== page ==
ANNUAL REPORT ON FORM 10-K FOR THE YEAR ENDED JANUARY 31, 2020 NOTICE OF 2020 ANNUAL MEETING AND PROXY STATEMENT
We look back on fiscal 2019 as a year of progress on all of our strategic initiatives. My thoughts go first to our Tiffany teams around the world. Thanks to their dedication, professionalism and tenacity we managed to achieve so much in spite of an external environment that—with persisting protests in France and Hong Kong, rapidly changing tourist flows and, in the last month of our fiscal year, the outbreak of COVID-19—has challenged our operations. Our teams have been a precious resource to our Company, as we navigate our iconic Brand through these turbulent times. A primary focus in 2019 was on the local consumers in our key markets. Through crafted marketing and brand messaging campaigns and curated product assortments for the local markets, we believe that this focus and attention was rewarded with growth in domestic sales in all regions, including the Chinese Mainland where we experienced strong double-digit growth for the year. For our global store network, we continued to focus on individual markets’ luxury sensibilities. For example, we completed the enlargement of our flagship store in Shanghai, now the largest Tiffany store in Asia, in a prominent street-facing location within the Hong Kong Plaza mall. We believe that the size and location of a store matters to these luxury consumers and we are adapting our in-country network accordingly through sensible relocations. At the Shanghai flagship store, we also celebrated the opening of the first Tiffany Blue Box Café on the Chinese Mainland. We also experimented with various pop-up stores around the world and opened concept stores such as on Cat Street in Tokyo, Japan.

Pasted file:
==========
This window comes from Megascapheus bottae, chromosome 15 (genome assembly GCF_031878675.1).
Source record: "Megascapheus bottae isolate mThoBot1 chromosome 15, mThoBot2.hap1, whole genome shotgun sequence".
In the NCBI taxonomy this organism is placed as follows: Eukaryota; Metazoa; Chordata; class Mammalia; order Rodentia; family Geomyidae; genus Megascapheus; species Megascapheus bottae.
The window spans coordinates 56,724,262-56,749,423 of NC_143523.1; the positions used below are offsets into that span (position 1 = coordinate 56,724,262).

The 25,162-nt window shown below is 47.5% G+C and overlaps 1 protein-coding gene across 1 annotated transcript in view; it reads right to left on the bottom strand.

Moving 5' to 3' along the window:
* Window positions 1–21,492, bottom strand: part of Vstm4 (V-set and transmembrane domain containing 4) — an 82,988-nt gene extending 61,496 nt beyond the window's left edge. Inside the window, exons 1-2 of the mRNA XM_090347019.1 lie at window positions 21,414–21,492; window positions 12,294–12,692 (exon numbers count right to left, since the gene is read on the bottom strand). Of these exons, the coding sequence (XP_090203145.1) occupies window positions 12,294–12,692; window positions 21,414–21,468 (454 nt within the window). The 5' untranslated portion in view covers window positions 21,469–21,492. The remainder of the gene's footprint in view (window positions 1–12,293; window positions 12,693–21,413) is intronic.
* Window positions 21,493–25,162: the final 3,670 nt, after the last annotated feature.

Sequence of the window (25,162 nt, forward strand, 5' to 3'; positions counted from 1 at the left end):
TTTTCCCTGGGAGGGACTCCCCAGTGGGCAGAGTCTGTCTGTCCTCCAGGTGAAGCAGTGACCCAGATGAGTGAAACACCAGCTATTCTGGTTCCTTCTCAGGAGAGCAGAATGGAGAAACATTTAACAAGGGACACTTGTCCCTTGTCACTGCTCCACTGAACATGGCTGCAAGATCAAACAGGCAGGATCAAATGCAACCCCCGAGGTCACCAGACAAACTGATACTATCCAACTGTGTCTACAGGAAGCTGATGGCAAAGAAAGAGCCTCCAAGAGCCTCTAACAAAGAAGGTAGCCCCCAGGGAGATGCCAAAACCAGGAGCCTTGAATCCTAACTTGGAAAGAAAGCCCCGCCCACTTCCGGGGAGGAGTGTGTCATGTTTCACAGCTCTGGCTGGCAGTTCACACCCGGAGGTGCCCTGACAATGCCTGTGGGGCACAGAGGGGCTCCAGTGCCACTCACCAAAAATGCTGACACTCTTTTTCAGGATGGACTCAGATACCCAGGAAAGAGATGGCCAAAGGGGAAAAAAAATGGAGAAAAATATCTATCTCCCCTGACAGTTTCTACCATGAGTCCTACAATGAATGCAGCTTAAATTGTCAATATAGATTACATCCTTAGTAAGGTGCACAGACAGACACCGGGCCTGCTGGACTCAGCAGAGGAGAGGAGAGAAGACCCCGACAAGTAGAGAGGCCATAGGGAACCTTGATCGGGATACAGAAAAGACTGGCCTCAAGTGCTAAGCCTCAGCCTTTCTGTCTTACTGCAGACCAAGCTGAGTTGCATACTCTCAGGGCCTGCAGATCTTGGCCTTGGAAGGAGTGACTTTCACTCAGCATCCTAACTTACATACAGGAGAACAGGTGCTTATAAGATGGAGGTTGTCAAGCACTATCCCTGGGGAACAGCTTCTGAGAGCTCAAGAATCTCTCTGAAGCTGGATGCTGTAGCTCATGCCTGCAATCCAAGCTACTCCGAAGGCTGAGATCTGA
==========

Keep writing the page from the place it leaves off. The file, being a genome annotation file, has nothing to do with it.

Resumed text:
The historical trends and results reported in this annual report on Form 10-K should not be considered an indication of future performance. Further, statements contained in this annual report on Form 10-K that are not statements of historical fact, including those that refer to plans, assumptions and expectations for future periods, are "forward- looking statements" within the meaning of Section 27A of the Securities Act of 1933, Section 21E of the Securities Exchange Act of 1934 and the Private Securities Litigation Reform Act of 1995, each as amended. Forward-looking statements by their nature address matters that are, to different degrees, uncertain, such as statements about the consummation of the proposed Merger (as defined under "Item 1. Business - Entry into Merger Agreement") and the anticipated benefits thereof. Forward-looking statements include, but are not limited to, statements that can be identified by the use of words such as 'expects,' 'projects,' 'anticipates,' 'assumes,' 'forecasts,' 'plans,' 'believes,' 'intends,' 'estimates,' 'pursues,' 'scheduled,' 'continues,' 'outlook,' 'may,' 'will,' 'can,' 'should' and variations of such words and similar expressions. Examples of forward-looking statements include, but are not limited to, statements we make regarding the Company's plans, assumptions, expectations, beliefs and objectives with respect to the proposed Merger; store openings and closings; store productivity; the renovation of the Company's New York Flagship store, including the timing and cost thereof, and the temporary relocation of its retail operations to 6 East 57th Street; product introductions; sales; sales growth; sales trends; store traffic; the Company's strategy and initiatives and the pace of execution thereon; the amount and timing of investment spending; the Company's objectives to compete in the global luxury market and to improve financial performance; retail prices; gross margin; operating margin; expenses; interest expense and financing costs; effective income tax rate; the nature, amount or scope of charges resulting from recent revisions to the U.S. tax code; net earnings and net earnings per share; share count; inventories; capital expenditures; cash flow; liquidity; currency translation; macroeconomic and geopolitical conditions; growth opportunities; litigation outcomes and recovery related thereto; amounts recovered under Company insurance policies; contributions to Company pension plans; and certain ongoing or planned real estate, product, marketing, retail, customer experience, manufacturing, supply chain, information systems development, upgrades and replacement, and other operational initiatives and strategic priorities.